Cheetah Circle Exclusive: Customer Journeys Webinar On-Demand

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This is a podcast episode titled, Cheetah Circle Exclusive: Customer Journeys Webinar On-Demand. The summary for this episode is:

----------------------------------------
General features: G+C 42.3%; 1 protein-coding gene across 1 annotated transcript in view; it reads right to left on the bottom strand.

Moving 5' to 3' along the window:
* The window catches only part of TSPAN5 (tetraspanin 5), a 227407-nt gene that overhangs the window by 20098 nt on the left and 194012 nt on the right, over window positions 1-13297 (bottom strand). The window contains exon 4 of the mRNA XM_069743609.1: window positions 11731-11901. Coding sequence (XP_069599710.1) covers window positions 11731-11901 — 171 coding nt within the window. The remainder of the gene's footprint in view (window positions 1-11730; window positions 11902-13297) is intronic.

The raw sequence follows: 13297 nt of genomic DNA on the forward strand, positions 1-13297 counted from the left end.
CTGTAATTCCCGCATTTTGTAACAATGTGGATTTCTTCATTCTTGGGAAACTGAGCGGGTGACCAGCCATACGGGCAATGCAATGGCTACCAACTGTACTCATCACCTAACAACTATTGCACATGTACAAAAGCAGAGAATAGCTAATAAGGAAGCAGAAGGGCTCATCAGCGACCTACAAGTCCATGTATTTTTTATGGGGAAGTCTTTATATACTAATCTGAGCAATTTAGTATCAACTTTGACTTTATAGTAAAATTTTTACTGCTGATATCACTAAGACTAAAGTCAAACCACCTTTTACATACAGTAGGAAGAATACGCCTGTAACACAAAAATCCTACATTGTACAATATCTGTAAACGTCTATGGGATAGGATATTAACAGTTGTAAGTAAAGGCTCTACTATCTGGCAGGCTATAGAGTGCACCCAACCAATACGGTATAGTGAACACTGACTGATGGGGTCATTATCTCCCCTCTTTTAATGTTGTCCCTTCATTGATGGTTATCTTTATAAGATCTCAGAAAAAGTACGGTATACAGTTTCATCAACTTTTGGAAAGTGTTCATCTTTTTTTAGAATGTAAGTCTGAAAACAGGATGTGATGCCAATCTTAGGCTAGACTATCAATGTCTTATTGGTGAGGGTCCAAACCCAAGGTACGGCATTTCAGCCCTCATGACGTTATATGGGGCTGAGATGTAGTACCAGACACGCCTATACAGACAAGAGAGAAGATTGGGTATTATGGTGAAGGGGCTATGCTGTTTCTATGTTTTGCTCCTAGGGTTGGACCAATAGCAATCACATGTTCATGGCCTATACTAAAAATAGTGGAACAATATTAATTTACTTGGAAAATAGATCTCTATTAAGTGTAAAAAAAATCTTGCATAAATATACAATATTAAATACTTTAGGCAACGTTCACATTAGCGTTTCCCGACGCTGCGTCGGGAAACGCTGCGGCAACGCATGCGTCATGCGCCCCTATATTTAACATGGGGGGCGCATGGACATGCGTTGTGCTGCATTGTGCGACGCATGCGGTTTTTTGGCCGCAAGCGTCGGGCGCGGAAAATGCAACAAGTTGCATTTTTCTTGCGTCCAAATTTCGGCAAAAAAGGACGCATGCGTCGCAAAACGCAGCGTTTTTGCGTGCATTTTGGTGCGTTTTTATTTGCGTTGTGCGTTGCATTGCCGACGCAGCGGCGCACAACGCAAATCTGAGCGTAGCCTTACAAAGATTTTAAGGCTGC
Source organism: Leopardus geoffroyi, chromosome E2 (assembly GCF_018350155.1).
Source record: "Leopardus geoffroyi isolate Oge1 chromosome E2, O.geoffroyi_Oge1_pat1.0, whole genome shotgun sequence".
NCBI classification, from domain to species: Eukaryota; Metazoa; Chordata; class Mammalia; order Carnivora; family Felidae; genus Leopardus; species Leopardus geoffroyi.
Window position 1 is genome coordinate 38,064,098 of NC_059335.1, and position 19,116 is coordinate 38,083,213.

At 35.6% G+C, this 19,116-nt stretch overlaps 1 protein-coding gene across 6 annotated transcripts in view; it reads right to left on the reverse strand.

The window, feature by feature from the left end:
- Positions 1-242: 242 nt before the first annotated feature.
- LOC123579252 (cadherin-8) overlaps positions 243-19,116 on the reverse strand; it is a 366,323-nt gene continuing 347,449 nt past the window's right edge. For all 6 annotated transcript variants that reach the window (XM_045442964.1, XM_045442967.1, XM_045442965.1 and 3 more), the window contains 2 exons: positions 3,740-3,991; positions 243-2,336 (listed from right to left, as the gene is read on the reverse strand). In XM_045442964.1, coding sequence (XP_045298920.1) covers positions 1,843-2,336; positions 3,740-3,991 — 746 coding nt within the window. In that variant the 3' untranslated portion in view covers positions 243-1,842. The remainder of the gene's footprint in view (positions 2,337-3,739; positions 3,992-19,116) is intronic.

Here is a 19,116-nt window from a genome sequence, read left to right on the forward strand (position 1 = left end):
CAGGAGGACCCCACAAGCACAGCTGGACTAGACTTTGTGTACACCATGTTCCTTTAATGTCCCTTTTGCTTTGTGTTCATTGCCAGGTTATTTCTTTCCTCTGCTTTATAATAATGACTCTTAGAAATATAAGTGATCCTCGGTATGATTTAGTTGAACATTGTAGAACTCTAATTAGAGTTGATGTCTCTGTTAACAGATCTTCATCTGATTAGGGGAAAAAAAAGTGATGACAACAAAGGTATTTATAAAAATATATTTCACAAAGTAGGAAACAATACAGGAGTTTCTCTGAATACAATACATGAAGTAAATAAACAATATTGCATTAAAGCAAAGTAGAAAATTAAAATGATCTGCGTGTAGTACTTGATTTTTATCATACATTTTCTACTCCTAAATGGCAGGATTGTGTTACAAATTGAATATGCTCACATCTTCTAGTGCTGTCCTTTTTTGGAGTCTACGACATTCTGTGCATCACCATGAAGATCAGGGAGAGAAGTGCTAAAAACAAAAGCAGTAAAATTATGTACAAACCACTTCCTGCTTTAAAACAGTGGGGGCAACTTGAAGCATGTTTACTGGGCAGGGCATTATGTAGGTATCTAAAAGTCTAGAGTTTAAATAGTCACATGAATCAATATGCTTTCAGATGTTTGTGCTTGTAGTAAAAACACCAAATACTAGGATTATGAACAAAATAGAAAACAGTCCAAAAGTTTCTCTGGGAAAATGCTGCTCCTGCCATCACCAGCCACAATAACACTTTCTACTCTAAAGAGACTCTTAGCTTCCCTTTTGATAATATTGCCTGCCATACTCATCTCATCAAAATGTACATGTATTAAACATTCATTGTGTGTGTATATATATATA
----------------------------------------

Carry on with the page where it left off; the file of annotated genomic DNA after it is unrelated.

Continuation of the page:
Bryan Finfrock: So I'll kick things off. Good morning, and thank you for being part of our small dedicated audience. This is a Cheetah Circle event. So I want everyone on to feel comfortable being active participants. I do have some content prepared and a short demo for today, but I want this session to be about you, the Cheetah Circle members. So feel free to chime in at any time as we're going along. I want to start by quickly introducing myself. My name's Bryan Finfrock. I began building campaigns for responses in 2009. I built my first workflow- oriented campaign well over a decade ago. I've built orchestrations for a variety of industries and use cases from simple one touch automations to more complicated customer journeys that extend through multiple complicated workflows and a variety of goals and outcomes. I've also done my fair share of maintenance and optimization on customer journeys over time. So I have a pretty deep understanding of the common hurdles and challenges associated with these tasks. Now over the past couple of months, a lot of the key analysts in our industry have released their updated research for things that they were studying last year. I went through all of it and zoned in on just the stuff related to customer journeys to share that with you today. And once we go through that research, I'll give a little highlight of the Cheetah digital orchestration tool. We call it Journey Designer. And then after that intro, I'll give a quick demo of the product. We are recording today's session so we can share it with anybody else on demand, but we do have the ability to open up your mic if you'd like to chat with us, you can just raise your hand and we'll take notice. Otherwise, you can use the chat feature. And as long as I see it, I'll respond to it. And if not, my coworker will point it out for me so that we pay attention to it. So please stop me along the way with any questions. We'll carry on to the first slide. The first piece of research I wanted to share comes from Michael McKinick Gardner who surveyed senior marketing leaders, so the people that are running the teams. And almost three out of four say that their teams are having a very hard time building automations that actually help customers across their customer journey. And he's stressed that most marketers have the technology that enables customer journeys, but they have a hard time overcoming the process rules to use data in a meaningful way that actually delivers experiences that have value. Journeys, in his opinion, they need to be real time, and marketers need to work towards one- to- one personalization by intelligently responding to customer signals. So no batch- oriented things, no extremely linear paths with consistent content for every customer. Stuff needs to be personalized and delivered as customers are looking to interact. And Christina Laroche Serone picks up this topic by drilling more into the marketers that are actually building these campaigns and the explicit customer perceptions of these customer journeys. We do have our first question here. And the question is, did the analyst go into detail about the complications or hurdles that are making things harder? And yeah, let's highlight that. So Christina's research says that two out of three people building campaigns today say it's more difficult today than it was a couple years ago. And Michael saying that three out of four teams are having a hard time putting it together. The customer side of that research says that only about 25% of customers are actually excited to share their customer data in order to improve their experiences. And the analysts think that's more of an indication that marketers are having a hard time taking that data and making it something useful for the customer, as opposed to other things that may discourage a customer to interact and share data. So with that said, her specific research into consumer impact, what do the consumers think about customer journeys? How are they impacting the relationships and even perhaps impacting purchase decisions? She found three key themes. The first is that customer journeys absolutely have to be consistent across channel. We just interact in too many different, unique ways going from mobile app, to web, to in person, and we never do it the same way. So if the experience is consistent across channels, we're more likely to make a purchase. The second thing she found is that the personalization of recommendations is really, really critical. You can't just throw generic offers. It can't be that everybody gets this generic discount this week, or it can't be well you looked at this so let me show it to you 10 times. It has to be personalized recommendations that are focused on the individual. And finally, perhaps what's most critical, and she wasn't the only analyst to highlight this, but she had some of the best content for it. She said that the customer journeys that help customers achieve their goals, that teach them something, have the greatest impact on how customers respond. Well, she actually had a very interesting delineation in her research. She said some customer journeys are significantly more likely to influence a purchase decision, while other customer journeys are significantly more likely to influence the size of a purchase decision. As a baseline, the table stakes, she says providing consistency across channels is 25% more likely to convert a purchaser than not having consistent experience across channels. But she says offering a prescriptive path that guides customers to a specific goal makes them 36% more likely to make that purchase. And this is where things get complicated though. She highlighted the customers want to feel in control. So while a new customer may respond well to a prescriptive path, an informed customer is actually less likely to make a purchase if they feel they're being led to some specific endpoint. So if you want to influence customers to increase their purchase and grow that relationship, you have to provide learning paths that make it easier for customers to get to those end goals. We've got examples. So a prescriptive journey, according to Gardner is an automated sequential series of interactions, like guiding a customer through product recommendations and or fulfillment options. So the example is Starbucks. They tap into the Deep Brew AI they have, and they determine the best offer or product recommendation for each individual customer. And they deliver that consistently across channels. Believe it or not, Starbucks doesn't have a drive- through in my hometown of Rockford, Michigan. They have a location within each of our two competing grocery stores. So it's actually easier for my wife to go to Starbucks competition that does have a drive- through than it is to go into the grocery store. But she responds to the personalized offers, and many people do. They send millions of them almost daily. And my wife goes out of her way to redeem those. It has an impact. On the learning path, from my personal experience, learning paths always go hand- in- hand with subscription services. I've built a number of learning paths for subscription services, actually. Think cable providers or streaming video providers, sending customers educational messages, teaching them how to utilize the mobile app or how to install their application onto a smart TV and how to navigate within that app to find content or buy content. Or an example of a Cheetah customer think Pretty Litter. They teach customers that the colors of the litter can tell you about the healthier cat. And I mean, I have a cat. They hide when they're not feeling good. She gets sore teeth and sore ears, and we never know. We have to take her to the vet to check that out. Pretty Litter solves that with an educational path. And I encountered a fun Cheetah experience when I was on their webpage earlier this week. And the welcome email they sent was directly related to that experience I had, but in the copy of that email and the content that's creatively placed, a customer view is telling me about those health benefits and educating me about something that can change my behavior. Now, perhaps as a follow up, Pretty Litter can personalize the next experience when I visit their webpage to ask how many pets I have, what type of pets I have, if my cat's an indoor outdoor cat. And the things that they can learn from that if they knew that I have two dogs that like to steal treats from the litter box, or even treats from the backyard from the chickens, they might offer me content that says, hey, our litter covers up the smell and makes it easier for you to get in there before the dogs figure out that the cats did something. So there's lots of ways for us to apply these, but we really have to think hard about who our customers are in order to come up with these recommendations and personalized learning paths. Key insights from all of the analysts, Forester, Gardner, IDC, and beyond. They all say that you have to plan journeys strategically and build over time. You can't build all the journeys and maintain them all the time. You have to plan, and you have to transition from those batch- based linear automations. I mean, it's a great starting place if you have those. But real time is really critical to that. At Cheetah Digital, we agree with Forester and a lot of the research they've done in recent years, that customer obsession is central to making these impactful customer journeys possible. It starts with creating a value exchange, whether it's acquiring a new customer or encouraging an existing customer to log in, or stay logged in, and alert you when they're interacting with your brand. You have to give them something, give them value, help them perhaps on their path to achieving a goal. We believe, step two, as we've mentioned, is moving from static engagements to real time. I've done AB tests on next day batch and blast versus same day 30- minute later retargeting campaigns. The very first one I did was over a decade ago. We set up a 90/ 10 split. 90% of the audience got the next day batch. And 10% of the audience got the same day delivery. And on the second day of the test, we knew the result was real time, because the 10% produced more revenue than the 90%. And that's just consistent. When you respond to your customers and their moments of interest, they feel like you're there with them. We believe unifying loyalty and marketing is really critical. And zero party data you can get from loyalty to leverage in your marketing offerings, recommendations. It's really important. And then knowing all that's noble about your customers, this is cyclical. Like I said, whether it's acquisition or further down the path, constantly adding value and constantly improving the personalization. So let's move into Journey Designer. That's the plan now. If anybody has any questions. Nobody's raised their hand or anything, so I'll proceed as planned, but feel free to stop me as I'm going along here. If you've joined us on a recent customer webinar this year, you've seen us share a slide that looks a lot like this. With the help of our customers, we've broken things down. Relationship marketing is the overarching idea here, but we've got a lot of best practices that help deliver on building improvement or building our relationships with value exchange all the way up to that loyalty. When we're talking about Journey Designer, that becomes part of the overall solution at cross channel. When we're trying to take those messages and make sure that we're seamless from start to finish with the experiences. But Journey Designer also supports real time and intelligent use cases, as well as even some intelligent retention marketing use cases. Today, we're really focusing in the discussion about customer journeys on, on cross channel through intelligent marketing. So it is possible to do journeys without real time and without AI. And customers, if it's the right content, will react to that appropriately. But when all those elements are brought together, customers really tend to respond. Cheetah with all of our products, we do have a vision specific to that product to make sure it's delivering on exactly what we hope our customers can achieve with it. And for Journey Designer, we want to make sure that non- technical marketers have the ability to visually design, connect, and launch all of their campaigns. And that's, cross- channel, multi- step with goals that you can measure. So measurement and optimization is also critical to that. You have to be able to look at what's happening and make improvements if there's opportunities for them. And again, intuitive and simple to use is really central to what we've done with Journey Designer. What does that mean for your customers? Well, each unique customer has the opportunity to be scored with our models, and we have a variety of different models giving you the flexibility as a marketer to individualize experiences real time. You can even leverage our citizen data scientists to optimize the machine learning specific to the unique use cases of your customer base. And you can personalize each of the campaigns at every stage of a journey. So Eric Johnson, for example, his next buy free loyalty offer includes personalized recommendations based on his expressed interests. It's prescriptive for him. And every customer is given an experience that's specific to their needs or their goals at that point in time, based on the real live data that we have available to make sure that they're getting the best experience possible. That includes the content portion for today. I'm going to slowly transition into the demo here, but if you're interested in a personal Journey Demo, instead of the generic one I'm going to provide today, you can contact your CSM or your account manager, or you can just email me. And with that said, my email address is on there for a reason. Feel free to message me anytime if you need some help or need some insights. And we're happy to help along that way. But I will transition now. Journey Designer is easily accessible from messaging within the app switcher. I've got it open already. So we'll just dive right into it. I want to start by showing the library of available journeys that we have out of the box. Lots of different things that you can do here, and they can be consistent across channels. I'm going to show you how one of these can be pretty prescriptive to help customers towards that first purchase, and how another can actually be built to be a nice learning path to help perhaps a subscription customer get to that bigger purchase. I'll start with the advanced welcome. A note on all of these, we highlight which products need to be available in order to build these journeys. For Journey Designer, all of it is event driven. It's all real time. So we use the engagement data platform, the Cheetah platform, to trigger those events into Journey Designer. And that way everything is based on the real- time moment of interaction data for the messages and offers and everything else that's sent. Not all of these out- of- the- box journeys require loyalty or experiences, but it's good to have an offer included in that welcome. So we included that and highlighted that it takes loyalty to deliver those offers, but if you don't have loyalty and you don't want to put offers into your welcome, you can take this out and modify it and make it your own. Within all of these, we have a companion guide. And the companion guide drills into the details of how to set up every stage of the journey, what the positive, neutral, and negative outcomes are. You can see the journey has a negative outcome. Customer didn't opt in the second time when we asked them to confirm, or a neutral outcome. It didn't make a purchase, but we might have learned a little bit something. Or a positive outcome, and from there configuration. You can drill into all of the details of how to set it all up with ease. Prescriptive. We mentioned prescriptive. That offer is where things get prescriptive. Welcome a customer, determine whether or not we need to confirm their opt in. If we don't, we just send them right along the path and send them that welcome message, or we confirm the opt- in and wait. And when they do, they restart and jump into here and get that welcome message. But the offer, the recommendation, that's personalized. Help them achieve their goals. And hopefully they actually make that purchase instead of exiting on the neutral. The other journey I wanted to highlight here. Progressive profiling uses Cheetah experiences. And the specific experience associated with this flow is asking customers if they have an interest in one of six segments. And they can say yes to any and or all. And based on that, we trigger different interactions through messaging, asking them, perhaps even teaching them a little bit more about that interest before we go down the chain. And at each opportunity, it gives us a moment to say," Hey, tell us a little bit more about yourself, while we're telling you a little bit about how we help you achieve your goals." And again, this has either a positive, or a neutral outcome. There's no negative outcome. You've captured a new record and you're learning more about them. So, that's a positive overall theme. And like I mentioned, that covers that experiences are included because it's kicked off by that entry experience. And again, the companion guide available gives you all the details. You need to go through it. Finally, I want to go into an actual live journey. Oh, we timed out. Let me log back in. It's giving me a hard time. There we go. So our published journeys, live journeys, draft journeys, or even archived, they're turned off, are all here. Excuse me, sorry. This is a demo environment that's based on our infinity experiences environment. So we aren't actually selling anything here. We don't have the positive sale conversion, but we can still see with what we're doing the value and also the ease of use and how this works. So this experience opens with an AB test. We acquire a new record, evaluate whether offer A or offer B drives them to making a decision, and then further on in the path after we've nudged them a little bit, there's an AI decision that sorts out how we segment and target the customer for future interactions. Super easy to add steps if you want to modify this. Everything has really detailed descriptions of what you're doing and how you're using it. And really easy to drill into any of these steps to make modifications to them as you're going or identify which campaign is being associated. Something went wrong, but it's because it's demo environment. Nothing's actually wrong. But simple setup. Easy to connect it to the campaign ID from messaging to make that experience go. And all of the personalization settings within that campaign are based on real- time data from the data platform. And you can simulate the customer journeys, so you can see what a customer flow will actually look like for different records, or we can drill into the metrics. That's always important. So whether it's looking at the results of the AB test and seeing which path customers went down and how that split was overall carried out, or we can look into the decisions that were made and see that specific decisions had explicit outcomes. Of course, we have no purchase outcomes, again, because it's a demo environment without purchases, but you can see that one of these explicit decisions that was made for one of the records that went through did lead to the negative results. And there were four AI decisions made out of the generic entries that went through here, because there was enough data to give them a more personalized path. So everything customizable, easy to drill in. We have a health checker on here that lets you check setup and determine where themes may be. So you can see, we need to fix some of the setup of those specific messages in messaging right now. Somebody might have tinkered with them recently, but now I know exactly what I would have to fix. If something was not working with the campaign and changing settings and everything else, super easy to modify and adjust everything that's going. So that covers the brief demo we had planned and all of the content. We've got about five minutes left. If anybody had any anecdotes they wanted to share, experiences. Perhaps somebody's set up a prescriptive or educational path they wanted to share with us. Otherwise, we wanted to thank you for joining us, and have an excellent day.